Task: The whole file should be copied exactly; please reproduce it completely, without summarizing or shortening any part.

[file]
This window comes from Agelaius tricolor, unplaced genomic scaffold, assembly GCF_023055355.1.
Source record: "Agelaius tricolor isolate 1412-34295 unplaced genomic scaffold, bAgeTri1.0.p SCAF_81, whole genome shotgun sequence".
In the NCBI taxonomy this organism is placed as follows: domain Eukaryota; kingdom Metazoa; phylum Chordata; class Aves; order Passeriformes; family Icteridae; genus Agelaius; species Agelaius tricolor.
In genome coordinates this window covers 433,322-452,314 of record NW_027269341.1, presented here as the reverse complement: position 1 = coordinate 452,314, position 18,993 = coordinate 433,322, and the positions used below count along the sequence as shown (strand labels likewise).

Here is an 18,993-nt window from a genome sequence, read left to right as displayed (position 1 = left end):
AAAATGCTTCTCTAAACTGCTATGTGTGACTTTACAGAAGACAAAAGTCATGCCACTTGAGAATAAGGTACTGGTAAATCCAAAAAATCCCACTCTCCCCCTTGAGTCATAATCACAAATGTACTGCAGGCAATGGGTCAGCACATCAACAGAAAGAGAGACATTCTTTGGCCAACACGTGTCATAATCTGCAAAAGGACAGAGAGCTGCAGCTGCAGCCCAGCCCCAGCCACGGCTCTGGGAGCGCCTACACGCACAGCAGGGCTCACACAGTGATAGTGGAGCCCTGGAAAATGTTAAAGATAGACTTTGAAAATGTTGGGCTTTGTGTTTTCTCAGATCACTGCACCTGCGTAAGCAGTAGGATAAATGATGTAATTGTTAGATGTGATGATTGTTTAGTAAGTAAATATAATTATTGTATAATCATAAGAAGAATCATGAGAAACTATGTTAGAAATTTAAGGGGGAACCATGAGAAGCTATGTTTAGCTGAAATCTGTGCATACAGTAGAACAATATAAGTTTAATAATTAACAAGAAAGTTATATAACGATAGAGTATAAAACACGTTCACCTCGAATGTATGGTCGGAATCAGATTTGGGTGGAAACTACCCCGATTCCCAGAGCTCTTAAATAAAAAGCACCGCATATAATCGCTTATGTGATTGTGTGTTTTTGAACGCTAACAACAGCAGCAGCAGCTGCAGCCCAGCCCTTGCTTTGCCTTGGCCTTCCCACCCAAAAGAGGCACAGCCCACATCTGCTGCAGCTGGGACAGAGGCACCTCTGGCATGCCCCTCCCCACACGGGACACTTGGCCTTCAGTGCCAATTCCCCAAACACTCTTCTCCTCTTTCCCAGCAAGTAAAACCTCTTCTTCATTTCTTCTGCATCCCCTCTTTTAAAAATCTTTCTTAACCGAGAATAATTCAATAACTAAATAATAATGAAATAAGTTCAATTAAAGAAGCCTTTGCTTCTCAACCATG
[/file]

This window comes from Agelaius tricolor, unplaced genomic scaffold, assembly GCF_023055355.1.
Source record: "Agelaius tricolor isolate 1412-34295 unplaced genomic scaffold, bAgeTri1.0.p SCAF_81, whole genome shotgun sequence".
In the NCBI taxonomy this organism is placed as follows: domain Eukaryota; kingdom Metazoa; phylum Chordata; class Aves; order Passeriformes; family Icteridae; genus Agelaius; species Agelaius tricolor.
In genome coordinates this window covers 433,322-452,314 of record NW_027269341.1, presented here as the reverse complement: position 1 = coordinate 452,314, position 18,993 = coordinate 433,322, and the positions used below count along the sequence as shown (strand labels likewise).

Here is an 18,993-nt window from a genome sequence, read left to right as displayed (position 1 = left end):
AAAATGCTTCTCTAAACTGCTATGTGTGACTTTACAGAAGACAAAAGTCATGCCACTTGAGAATAAGGTACTGGTAAATCCAAAAAATCCCACTCTCCCCCTTGAGTCATAATCACAAATGTACTGCAGGCAATGGGTCAGCACATCAACAGAAAGAGAGACATTCTTTGGCCAACACGTGTCATAATCTGCAAAAGGACAGAGAGCTGCAGCTGCAGCCCAGCCCCAGCCACGGCTCTGGGAGCGCCTACACGCACAGCAGGGCTCACACAGTGATAGTGGAGCCCTGGAAAATGTTAAAGATAGACTTTGAAAATGTTGGGCTTTGTGTTTTCTCAGATCACTGCACCTGCGTAAGCAGTAGGATAAATGATGTAATTGTTAGATGTGATGATTGTTTAGTAAGTAAATATAATTATTGTATAATCATAAGAAGAATCATGAGAAACTATGTTAGAAATTTAAGGGGGAACCATGAGAAGCTATGTTTAGCTGAAATCTGTGCATACAGTAGAACAATATAAGTTTAATAATTAACAAGAAAGTTATATAACGATAGAGTATAAAACACGTTCACCTCGAATGTATGGTCGGAATCAGATTTGGGTGGAAACTACCCCGATTCCCAGAGCTCTTAAATAAAAAGCACCGCATATAATCGCTTATGTGATTGTGTGTTTTTGAACGCTAACAACAGCAGCAGCAGCTGCAGCCCAGCCCTTGCTTTGCCTTGGCCTTCCCACCCAAAAGAGGCACAGCCCACATCTGCTGCAGCTGGGACAGAGGCACCTCTGGCATGCCCCTCCCCACACGGGACACTTGGCCTTCAGTGCCAATTCCCCAAACACTCTTCTCCTCTTTCCCAGCAAGTAAAACCTCTTCTTCATTTCTTCTGCATCCCCTCTTTTAAAAATCTTTCTTAACCGAGAATAATTCAATAACTAAATAATAATGAAATAAGTTCAATTAAAGAAGCCTTTGCTTCTCAACCATG